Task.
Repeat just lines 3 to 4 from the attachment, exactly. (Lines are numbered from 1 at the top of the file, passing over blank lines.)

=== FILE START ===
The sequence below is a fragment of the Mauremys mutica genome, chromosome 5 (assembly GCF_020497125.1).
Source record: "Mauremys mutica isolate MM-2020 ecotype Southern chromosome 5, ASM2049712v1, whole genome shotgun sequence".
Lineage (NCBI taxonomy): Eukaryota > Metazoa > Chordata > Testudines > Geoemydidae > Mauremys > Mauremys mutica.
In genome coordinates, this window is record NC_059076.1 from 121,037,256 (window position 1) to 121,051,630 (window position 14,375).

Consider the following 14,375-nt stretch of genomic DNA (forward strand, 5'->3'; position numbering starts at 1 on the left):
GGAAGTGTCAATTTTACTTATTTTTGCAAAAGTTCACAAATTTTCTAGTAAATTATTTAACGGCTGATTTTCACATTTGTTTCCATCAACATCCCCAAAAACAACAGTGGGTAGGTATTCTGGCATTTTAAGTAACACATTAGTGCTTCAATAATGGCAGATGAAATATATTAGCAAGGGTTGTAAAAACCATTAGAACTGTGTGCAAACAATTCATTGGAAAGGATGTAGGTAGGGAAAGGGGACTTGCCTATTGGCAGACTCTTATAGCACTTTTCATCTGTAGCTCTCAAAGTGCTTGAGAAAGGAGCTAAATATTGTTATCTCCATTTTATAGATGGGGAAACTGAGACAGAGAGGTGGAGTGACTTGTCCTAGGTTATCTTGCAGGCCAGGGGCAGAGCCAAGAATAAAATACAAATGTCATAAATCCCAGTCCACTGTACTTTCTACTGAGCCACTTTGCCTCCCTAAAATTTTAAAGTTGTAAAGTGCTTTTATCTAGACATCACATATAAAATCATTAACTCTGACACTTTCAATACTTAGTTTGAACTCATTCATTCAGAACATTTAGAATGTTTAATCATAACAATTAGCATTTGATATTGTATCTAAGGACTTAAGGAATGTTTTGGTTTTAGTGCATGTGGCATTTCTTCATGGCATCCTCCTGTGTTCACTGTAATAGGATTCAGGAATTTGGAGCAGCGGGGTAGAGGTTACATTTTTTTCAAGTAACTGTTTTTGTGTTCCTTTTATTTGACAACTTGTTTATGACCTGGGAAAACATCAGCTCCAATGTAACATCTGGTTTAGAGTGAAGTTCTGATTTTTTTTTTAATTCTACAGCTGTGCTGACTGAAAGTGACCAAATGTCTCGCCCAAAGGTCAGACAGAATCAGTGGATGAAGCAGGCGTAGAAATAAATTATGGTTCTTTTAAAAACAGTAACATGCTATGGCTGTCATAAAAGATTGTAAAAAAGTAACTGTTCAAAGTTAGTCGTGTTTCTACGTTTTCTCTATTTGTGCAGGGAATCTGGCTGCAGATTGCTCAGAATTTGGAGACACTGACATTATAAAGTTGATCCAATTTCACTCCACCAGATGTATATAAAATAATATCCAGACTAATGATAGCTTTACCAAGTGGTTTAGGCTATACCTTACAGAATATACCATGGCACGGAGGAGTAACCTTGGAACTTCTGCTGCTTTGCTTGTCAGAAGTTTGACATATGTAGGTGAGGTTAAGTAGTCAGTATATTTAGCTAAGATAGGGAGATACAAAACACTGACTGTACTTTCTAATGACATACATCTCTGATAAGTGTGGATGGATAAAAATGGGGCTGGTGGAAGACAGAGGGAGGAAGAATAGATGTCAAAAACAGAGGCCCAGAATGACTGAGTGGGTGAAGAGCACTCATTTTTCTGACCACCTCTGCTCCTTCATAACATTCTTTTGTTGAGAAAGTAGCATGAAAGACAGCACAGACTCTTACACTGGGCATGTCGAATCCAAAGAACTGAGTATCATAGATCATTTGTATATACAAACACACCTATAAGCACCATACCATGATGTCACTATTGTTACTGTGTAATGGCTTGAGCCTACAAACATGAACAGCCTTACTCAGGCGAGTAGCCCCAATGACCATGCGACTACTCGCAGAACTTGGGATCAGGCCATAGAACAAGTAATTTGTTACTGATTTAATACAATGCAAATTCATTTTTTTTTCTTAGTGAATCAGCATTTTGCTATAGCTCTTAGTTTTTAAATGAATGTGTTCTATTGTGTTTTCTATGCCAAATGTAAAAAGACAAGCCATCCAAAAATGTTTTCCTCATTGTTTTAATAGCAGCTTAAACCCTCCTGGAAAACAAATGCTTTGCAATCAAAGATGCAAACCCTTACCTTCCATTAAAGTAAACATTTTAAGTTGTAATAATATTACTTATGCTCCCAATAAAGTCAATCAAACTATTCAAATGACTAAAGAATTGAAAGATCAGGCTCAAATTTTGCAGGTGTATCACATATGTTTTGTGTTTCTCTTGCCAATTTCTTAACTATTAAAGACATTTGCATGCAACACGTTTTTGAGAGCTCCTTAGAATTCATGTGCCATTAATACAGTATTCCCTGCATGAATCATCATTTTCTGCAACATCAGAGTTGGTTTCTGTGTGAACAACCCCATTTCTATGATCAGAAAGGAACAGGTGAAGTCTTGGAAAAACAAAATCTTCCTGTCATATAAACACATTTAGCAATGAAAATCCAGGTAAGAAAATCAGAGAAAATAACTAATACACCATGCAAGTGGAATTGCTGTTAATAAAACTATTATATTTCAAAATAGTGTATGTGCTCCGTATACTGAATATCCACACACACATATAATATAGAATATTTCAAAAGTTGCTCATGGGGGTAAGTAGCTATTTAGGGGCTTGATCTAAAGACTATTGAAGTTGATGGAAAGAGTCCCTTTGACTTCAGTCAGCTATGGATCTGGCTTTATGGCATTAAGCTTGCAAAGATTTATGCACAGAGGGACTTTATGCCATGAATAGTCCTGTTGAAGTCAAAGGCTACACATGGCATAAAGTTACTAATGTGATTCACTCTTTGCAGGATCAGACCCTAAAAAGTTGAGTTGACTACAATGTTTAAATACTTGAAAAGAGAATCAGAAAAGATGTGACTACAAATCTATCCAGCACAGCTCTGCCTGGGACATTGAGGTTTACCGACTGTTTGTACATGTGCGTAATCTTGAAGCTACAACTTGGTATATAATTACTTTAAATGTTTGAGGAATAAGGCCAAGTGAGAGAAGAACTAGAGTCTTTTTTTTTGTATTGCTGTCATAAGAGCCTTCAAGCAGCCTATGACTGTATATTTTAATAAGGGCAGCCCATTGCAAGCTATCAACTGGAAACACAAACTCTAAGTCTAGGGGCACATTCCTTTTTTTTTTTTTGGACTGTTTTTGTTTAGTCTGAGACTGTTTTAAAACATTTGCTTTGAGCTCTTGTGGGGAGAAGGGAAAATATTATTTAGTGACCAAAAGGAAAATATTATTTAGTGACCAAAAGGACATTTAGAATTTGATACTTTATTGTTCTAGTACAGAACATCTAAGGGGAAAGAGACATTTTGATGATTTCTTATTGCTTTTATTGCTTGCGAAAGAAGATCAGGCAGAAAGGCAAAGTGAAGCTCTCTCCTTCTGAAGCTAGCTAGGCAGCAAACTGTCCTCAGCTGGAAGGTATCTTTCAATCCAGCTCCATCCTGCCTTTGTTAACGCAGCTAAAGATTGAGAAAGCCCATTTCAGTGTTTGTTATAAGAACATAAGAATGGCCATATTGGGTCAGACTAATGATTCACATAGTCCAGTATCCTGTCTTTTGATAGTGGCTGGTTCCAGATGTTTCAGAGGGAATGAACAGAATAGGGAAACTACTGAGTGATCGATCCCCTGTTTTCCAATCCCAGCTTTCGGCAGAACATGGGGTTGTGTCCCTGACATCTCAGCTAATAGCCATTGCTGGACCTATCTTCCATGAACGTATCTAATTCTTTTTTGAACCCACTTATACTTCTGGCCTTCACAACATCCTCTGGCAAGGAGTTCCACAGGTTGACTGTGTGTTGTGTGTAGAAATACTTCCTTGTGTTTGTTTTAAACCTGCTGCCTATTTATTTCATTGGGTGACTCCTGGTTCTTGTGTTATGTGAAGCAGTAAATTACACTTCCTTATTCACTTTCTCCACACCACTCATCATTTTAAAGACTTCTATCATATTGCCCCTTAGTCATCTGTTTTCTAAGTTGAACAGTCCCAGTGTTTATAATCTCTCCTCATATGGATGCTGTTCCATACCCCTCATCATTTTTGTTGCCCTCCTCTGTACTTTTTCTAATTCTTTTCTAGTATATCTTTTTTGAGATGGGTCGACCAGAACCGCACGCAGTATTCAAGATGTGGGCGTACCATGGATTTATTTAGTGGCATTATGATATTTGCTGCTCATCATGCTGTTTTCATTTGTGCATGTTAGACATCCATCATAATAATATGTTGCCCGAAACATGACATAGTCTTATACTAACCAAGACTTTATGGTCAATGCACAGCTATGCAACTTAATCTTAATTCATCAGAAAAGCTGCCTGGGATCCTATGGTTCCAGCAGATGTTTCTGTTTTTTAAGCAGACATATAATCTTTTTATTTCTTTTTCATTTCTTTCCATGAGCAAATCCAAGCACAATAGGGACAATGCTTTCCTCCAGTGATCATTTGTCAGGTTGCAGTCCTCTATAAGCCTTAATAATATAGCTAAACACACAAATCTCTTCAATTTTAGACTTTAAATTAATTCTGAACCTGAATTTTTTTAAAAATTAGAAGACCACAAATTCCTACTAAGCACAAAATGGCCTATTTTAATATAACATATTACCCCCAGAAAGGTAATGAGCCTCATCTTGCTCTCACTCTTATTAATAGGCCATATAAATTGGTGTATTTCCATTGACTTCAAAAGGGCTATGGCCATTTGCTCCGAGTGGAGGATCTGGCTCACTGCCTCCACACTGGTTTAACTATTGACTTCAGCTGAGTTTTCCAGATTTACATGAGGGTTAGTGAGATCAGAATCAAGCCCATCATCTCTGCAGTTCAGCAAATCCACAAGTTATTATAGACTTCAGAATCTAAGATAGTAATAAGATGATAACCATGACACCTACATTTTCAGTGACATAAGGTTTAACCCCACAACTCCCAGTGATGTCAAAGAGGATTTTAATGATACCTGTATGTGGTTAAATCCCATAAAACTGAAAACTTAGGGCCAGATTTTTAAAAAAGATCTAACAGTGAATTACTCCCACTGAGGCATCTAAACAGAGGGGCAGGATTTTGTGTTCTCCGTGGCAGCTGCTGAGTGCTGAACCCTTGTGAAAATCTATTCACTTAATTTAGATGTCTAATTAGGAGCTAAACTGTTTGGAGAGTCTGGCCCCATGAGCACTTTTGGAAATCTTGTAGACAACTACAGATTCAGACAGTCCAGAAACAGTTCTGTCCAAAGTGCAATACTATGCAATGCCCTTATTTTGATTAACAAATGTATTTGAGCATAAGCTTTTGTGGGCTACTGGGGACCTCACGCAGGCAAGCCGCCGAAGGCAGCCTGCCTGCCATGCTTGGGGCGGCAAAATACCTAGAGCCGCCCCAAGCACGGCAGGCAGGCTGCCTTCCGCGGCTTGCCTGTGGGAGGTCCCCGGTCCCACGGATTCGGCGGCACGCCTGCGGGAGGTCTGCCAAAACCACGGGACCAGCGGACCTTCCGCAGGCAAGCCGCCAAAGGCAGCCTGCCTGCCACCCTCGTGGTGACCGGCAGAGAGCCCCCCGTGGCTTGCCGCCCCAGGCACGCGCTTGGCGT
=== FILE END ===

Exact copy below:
Lineage (NCBI taxonomy): Eukaryota > Metazoa > Chordata > Testudines > Geoemydidae > Mauremys > Mauremys mutica.
In genome coordinates, this window is record NC_059076.1 from 121,037,256 (window position 1) to 121,051,630 (window position 14,375).